Saturday, March 1, 2014

A Different View of Rejection

We’re in San Diego so my husband can attend an editorial meeting for a scientific journal. We met another editor in the lobby of the hotel. This man looks just like Santa Claus, except that he doesn’t always wear red. He’s also smart and funny like I imagine Santa would be. 

We can, perhaps, all agree that many manuscripts are submitted before they’re ready, and part of the job of any editor is to reject submissions.  This morning, Santa told us that at a previous meeting, he was accused of being mean because he’d rejected the largest percentage of submissions of all the editors.

Rejection is difficult for everyone – even Santa.


Wyman Stewart said...

Seems this jolly fellow you met is the infamous Santa Claws; the real Santa's gremlin-like twin. He's always finding fault.

In science sticks and stones may break your bones, from which you will recover. The word "unpublished" will get you terminated. (Peer Review editing is a thankless job. Pays to have a sense of humor.)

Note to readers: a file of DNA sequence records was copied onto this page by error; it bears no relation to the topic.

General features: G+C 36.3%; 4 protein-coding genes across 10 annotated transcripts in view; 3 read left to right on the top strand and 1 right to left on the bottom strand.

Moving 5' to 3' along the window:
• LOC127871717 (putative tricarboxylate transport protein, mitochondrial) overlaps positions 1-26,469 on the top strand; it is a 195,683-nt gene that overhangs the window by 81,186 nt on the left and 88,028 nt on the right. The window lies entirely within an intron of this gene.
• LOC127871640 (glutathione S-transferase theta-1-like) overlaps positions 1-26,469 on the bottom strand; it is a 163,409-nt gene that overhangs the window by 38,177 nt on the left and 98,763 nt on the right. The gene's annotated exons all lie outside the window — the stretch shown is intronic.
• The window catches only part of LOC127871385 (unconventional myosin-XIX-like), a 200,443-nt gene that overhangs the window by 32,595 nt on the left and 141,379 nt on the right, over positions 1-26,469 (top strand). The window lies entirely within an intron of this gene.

On a serious note: It's amazing the amount of criticism many published scientific works receive. The gentleman may be saving hard-working people from mistakes that can haunt a career and prevent advancement. Someone must make those hard calls. I must remember this about rejection: It's rarely personal.

Ann Finkelstein said...

Wyman: The scientific journal must maintain a standard of excellence or it is worthless to its readers. If people submit articles that fail to meet these criteria, it helps no one to publish them.

Kim Van Sickler said...

It's all in your perspective, right?